Sunday, September 30, 2012

Toy Sewing Machines and Learning to Sew

I didn't learn how to sew on a toy machine, but my mother did.  She had a metal hand-crank machine when she was a child, that was later destroyed by her nieces along with the dollhouse her grandfather made her.  I learned under the watchful eye of my mother on her big sewing machine... which I use the just-newer model today.  My mother's sewing machine is a Pfaff 1222.   (The picture is one currently on sale on ebay)  My Dad bought it for my mom in about 1974, but it had been on the market for a while then--my machine, a 1222E, was state-of-the-art in 1965, and the 1222 predates it.  The 1222 and the 1222E were the last all-metal sewing machines that Pfaff made.  The only plastic bit in the whole thing is the gear assembly that controls the fancy stitching... which we've had to replace in my mom's old machine. 

While I did just fine learning to sew dolly clothes on a real machine, I wasn't all that interested at Gracie's age.  And, well, I've sewn through my fingers enough myself to no be wary of giving a four-year-old a powered machine... and like most new-model sewing machines that don't cost an arm and a leg, toy sewing machines just aren't all that functional--it's a case of newer not being better.

Since Mom's first machine was a hand-crank, I started looking around for one and I've discovered some weird things in my search.  Like a toy tractor made from a vintage sewing machine.  (That one almost made me cry!)  and sculptures made from toy machines. (After the tractor, I wasn't shocked anymore!)  And then there's the true toys that don't actually function.  While the actual toy might be good for, say, Nicole or Lizzy, it would just frustrate Grace.  Because she wants one that works, dangit!  So since Christmas is coming, I'm going to keep looking.  I'm hoping for a nice, simple, metal, hand-crank sewing machine in good condition.  I figure that hand-crank will keep her out of trouble when I'm not there to watch.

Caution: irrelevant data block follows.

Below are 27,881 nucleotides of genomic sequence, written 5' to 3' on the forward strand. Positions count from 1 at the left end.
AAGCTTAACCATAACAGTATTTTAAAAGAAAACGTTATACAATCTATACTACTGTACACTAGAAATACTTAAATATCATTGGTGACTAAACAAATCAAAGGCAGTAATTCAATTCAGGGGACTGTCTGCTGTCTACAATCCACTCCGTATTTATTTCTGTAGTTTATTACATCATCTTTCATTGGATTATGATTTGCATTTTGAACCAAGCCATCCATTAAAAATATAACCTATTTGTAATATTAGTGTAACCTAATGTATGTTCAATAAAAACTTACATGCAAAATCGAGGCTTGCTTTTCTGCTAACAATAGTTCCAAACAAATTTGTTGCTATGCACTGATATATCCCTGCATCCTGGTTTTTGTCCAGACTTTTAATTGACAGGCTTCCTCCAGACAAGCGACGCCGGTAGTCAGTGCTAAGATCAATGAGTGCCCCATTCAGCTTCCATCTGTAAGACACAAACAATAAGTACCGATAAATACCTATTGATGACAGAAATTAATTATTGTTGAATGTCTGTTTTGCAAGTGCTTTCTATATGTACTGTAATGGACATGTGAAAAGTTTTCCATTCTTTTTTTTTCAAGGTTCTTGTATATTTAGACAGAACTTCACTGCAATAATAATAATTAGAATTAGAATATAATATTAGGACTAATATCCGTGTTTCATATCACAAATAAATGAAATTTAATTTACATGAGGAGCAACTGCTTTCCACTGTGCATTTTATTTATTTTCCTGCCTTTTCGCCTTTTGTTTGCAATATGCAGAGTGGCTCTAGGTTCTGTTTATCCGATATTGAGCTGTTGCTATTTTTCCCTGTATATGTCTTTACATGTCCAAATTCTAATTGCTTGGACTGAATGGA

And, well, if I can work a kick wheel, I'm fairly certain that I can learn to use a hand-crank machine to teach her.  Next birthday, I'll find an 18-inch doll for her so that we can learn to make dolly clothing.  I guess slow but sure is the way to go... in the meantime, I do have baby doll clothes patterns we can work with... and the best part of dolly clothes is that they use up some of my scraps!

So wish me luck... so many seem to think that old=valuable.  And well, with things like metal toys, they last virtually forever!

No comments:

Post a Comment